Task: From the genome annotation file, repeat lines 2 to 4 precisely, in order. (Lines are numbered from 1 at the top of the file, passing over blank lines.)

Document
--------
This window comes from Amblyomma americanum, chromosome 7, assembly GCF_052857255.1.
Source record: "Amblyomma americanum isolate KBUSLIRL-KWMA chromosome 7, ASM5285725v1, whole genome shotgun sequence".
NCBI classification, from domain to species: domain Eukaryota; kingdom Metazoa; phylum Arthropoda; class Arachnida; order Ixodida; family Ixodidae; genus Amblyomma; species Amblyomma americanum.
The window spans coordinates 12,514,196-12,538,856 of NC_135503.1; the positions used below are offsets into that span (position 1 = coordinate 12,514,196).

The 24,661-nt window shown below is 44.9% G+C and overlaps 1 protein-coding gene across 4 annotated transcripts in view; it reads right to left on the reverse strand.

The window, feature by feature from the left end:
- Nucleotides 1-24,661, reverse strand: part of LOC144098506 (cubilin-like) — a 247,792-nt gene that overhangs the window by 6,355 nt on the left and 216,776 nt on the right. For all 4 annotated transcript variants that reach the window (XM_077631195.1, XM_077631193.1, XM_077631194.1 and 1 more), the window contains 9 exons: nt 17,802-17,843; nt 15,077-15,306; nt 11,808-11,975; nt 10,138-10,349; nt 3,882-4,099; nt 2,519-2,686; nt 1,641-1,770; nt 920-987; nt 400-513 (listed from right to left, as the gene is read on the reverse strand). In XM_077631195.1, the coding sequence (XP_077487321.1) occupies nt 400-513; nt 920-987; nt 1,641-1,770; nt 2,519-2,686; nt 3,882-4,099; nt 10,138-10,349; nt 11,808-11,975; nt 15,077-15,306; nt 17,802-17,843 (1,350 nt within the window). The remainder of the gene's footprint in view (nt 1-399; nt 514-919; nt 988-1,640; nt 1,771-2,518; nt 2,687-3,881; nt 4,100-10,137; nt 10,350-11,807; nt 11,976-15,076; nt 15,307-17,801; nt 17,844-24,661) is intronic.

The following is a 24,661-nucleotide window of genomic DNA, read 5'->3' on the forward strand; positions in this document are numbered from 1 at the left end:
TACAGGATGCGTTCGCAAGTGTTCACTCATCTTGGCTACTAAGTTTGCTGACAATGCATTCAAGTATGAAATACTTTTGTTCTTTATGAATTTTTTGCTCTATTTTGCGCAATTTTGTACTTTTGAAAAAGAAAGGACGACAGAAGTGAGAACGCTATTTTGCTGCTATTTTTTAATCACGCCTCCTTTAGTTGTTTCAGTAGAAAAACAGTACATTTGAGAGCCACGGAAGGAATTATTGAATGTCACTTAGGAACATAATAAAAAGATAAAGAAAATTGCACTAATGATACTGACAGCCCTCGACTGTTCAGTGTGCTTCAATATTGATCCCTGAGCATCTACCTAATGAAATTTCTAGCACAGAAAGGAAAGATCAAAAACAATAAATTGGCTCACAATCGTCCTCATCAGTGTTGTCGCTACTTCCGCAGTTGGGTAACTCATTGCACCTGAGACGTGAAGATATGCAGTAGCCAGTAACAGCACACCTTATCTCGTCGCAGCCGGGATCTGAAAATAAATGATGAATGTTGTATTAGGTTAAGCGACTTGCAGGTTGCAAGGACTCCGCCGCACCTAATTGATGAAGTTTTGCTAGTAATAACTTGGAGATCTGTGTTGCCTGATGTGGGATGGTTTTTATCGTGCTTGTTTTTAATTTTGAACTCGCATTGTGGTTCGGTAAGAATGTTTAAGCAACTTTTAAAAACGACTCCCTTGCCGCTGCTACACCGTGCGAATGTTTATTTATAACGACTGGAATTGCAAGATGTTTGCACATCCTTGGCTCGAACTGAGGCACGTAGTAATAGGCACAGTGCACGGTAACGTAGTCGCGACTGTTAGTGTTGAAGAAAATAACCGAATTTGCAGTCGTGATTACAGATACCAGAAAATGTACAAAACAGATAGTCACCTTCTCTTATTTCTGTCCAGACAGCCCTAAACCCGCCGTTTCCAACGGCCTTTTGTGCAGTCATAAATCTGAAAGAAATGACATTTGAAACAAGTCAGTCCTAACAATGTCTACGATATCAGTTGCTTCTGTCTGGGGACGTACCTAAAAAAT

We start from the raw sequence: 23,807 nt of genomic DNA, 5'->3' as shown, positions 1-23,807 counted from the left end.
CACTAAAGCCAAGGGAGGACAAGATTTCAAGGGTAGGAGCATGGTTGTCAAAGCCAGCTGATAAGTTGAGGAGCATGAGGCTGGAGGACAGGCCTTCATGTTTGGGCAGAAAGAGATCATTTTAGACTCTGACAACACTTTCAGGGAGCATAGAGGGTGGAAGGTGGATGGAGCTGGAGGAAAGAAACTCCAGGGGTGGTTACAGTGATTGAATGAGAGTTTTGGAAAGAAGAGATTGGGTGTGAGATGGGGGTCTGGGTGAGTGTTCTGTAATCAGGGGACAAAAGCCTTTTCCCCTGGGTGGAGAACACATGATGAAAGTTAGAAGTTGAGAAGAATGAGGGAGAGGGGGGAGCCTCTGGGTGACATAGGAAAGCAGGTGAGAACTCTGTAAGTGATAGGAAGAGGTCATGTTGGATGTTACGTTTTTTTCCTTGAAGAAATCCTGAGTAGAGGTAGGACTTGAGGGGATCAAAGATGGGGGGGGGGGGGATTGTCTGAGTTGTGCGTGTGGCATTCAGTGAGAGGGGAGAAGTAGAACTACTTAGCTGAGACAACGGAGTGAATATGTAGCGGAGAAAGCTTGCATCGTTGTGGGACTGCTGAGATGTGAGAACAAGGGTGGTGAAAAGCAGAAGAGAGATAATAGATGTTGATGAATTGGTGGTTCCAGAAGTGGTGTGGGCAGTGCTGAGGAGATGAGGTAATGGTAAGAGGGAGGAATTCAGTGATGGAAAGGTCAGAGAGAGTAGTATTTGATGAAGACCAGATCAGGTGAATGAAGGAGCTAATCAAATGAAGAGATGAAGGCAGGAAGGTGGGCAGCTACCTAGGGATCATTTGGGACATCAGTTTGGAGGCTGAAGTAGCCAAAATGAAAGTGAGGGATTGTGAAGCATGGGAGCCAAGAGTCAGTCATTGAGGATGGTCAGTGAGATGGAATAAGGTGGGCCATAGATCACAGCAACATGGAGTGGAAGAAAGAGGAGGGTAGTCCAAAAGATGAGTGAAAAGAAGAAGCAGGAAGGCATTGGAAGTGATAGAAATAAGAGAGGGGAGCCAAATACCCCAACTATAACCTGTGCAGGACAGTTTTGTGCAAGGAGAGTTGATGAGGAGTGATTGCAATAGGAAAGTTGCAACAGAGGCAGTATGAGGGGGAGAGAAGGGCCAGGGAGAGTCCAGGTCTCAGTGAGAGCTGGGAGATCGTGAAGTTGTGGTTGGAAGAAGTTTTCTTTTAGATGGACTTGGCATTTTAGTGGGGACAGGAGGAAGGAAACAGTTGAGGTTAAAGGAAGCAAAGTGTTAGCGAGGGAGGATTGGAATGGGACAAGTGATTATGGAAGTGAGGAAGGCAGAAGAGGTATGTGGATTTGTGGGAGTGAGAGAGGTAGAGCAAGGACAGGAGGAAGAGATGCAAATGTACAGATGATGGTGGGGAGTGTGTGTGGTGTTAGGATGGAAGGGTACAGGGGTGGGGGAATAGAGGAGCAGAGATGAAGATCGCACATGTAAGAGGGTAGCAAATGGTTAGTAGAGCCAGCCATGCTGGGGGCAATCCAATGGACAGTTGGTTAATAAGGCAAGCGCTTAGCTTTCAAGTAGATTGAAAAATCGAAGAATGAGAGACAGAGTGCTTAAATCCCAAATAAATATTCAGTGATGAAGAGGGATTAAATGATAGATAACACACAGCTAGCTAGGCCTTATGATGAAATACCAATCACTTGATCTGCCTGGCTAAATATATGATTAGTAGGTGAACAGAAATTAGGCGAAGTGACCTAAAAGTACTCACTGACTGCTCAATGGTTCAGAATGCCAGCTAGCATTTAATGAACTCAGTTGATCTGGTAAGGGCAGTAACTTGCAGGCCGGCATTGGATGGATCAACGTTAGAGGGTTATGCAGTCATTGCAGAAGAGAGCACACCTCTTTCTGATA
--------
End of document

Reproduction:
Source record: "Amblyomma americanum isolate KBUSLIRL-KWMA chromosome 7, ASM5285725v1, whole genome shotgun sequence".
NCBI classification, from domain to species: domain Eukaryota; kingdom Metazoa; phylum Arthropoda; class Arachnida; order Ixodida; family Ixodidae; genus Amblyomma; species Amblyomma americanum.
The window spans coordinates 12,514,196-12,538,856 of NC_135503.1; the positions used below are offsets into that span (position 1 = coordinate 12,514,196).